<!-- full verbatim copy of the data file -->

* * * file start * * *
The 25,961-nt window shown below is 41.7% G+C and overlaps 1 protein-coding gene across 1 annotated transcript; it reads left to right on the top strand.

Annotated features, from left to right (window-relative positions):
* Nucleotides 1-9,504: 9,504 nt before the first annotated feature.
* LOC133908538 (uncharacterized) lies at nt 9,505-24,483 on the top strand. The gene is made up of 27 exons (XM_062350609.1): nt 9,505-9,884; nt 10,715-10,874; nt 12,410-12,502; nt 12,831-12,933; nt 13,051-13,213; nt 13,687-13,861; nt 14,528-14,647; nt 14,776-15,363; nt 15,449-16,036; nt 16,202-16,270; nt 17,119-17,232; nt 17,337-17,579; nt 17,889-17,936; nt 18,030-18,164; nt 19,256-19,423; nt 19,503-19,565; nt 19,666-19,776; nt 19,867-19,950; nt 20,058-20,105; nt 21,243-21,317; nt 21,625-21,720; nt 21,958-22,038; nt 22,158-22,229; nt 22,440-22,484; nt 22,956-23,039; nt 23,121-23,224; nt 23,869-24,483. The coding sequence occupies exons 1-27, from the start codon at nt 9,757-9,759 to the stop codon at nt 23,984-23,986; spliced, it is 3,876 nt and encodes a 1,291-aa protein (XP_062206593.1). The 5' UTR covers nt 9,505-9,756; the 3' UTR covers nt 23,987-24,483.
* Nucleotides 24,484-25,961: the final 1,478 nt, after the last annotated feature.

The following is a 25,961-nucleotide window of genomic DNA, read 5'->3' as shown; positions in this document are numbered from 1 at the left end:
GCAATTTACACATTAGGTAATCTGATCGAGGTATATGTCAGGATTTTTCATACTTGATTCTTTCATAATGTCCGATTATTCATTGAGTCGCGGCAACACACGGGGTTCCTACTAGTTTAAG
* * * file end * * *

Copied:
The 25,961-nt window shown below is 41.7% G+C and overlaps 1 protein-coding gene across 1 annotated transcript; it reads left to right on the top strand.

Annotated features, from left to right (window-relative positions):
* Nucleotides 1-9,504: 9,504 nt before the first annotated feature.
* LOC133908538 (uncharacterized) lies at nt 9,505-24,483 on the top strand. The gene is made up of 27 exons (XM_062350609.1): nt 9,505-9,884; nt 10,715-10,874; nt 12,410-12,502; nt 12,831-12,933; nt 13,051-13,213; nt 13,687-13,861; nt 14,528-14,647; nt 14,776-15,363; nt 15,449-16,036; nt 16,202-16,270; nt 17,119-17,232; nt 17,337-17,579; nt 17,889-17,936; nt 18,030-18,164; nt 19,256-19,423; nt 19,503-19,565; nt 19,666-19,776; nt 19,867-19,950; nt 20,058-20,105; nt 21,243-21,317; nt 21,625-21,720; nt 21,958-22,038; nt 22,158-22,229; nt 22,440-22,484; nt 22,956-23,039; nt 23,121-23,224; nt 23,869-24,483. The coding sequence occupies exons 1-27, from the start codon at nt 9,757-9,759 to the stop codon at nt 23,984-23,986; spliced, it is 3,876 nt and encodes a 1,291-aa protein (XP_062206593.1). The 5' UTR covers nt 9,505-9,756; the 3' UTR covers nt 23,987-24,483.
* Nucleotides 24,484-25,961: the final 1,478 nt, after the last annotated feature.

The following is a 25,961-nucleotide window of genomic DNA, read 5'->3' as shown; positions in this document are numbered from 1 at the left end:
GCAATTTACACATTAGGTAATCTGATCGAGGTATATGTCAGGATTTTTCATACTTGATTCTTTCATAATGTCCGATTATTCATTGAGTCGCGGCAACACACGGGGTTCCTACTAGTTTAAG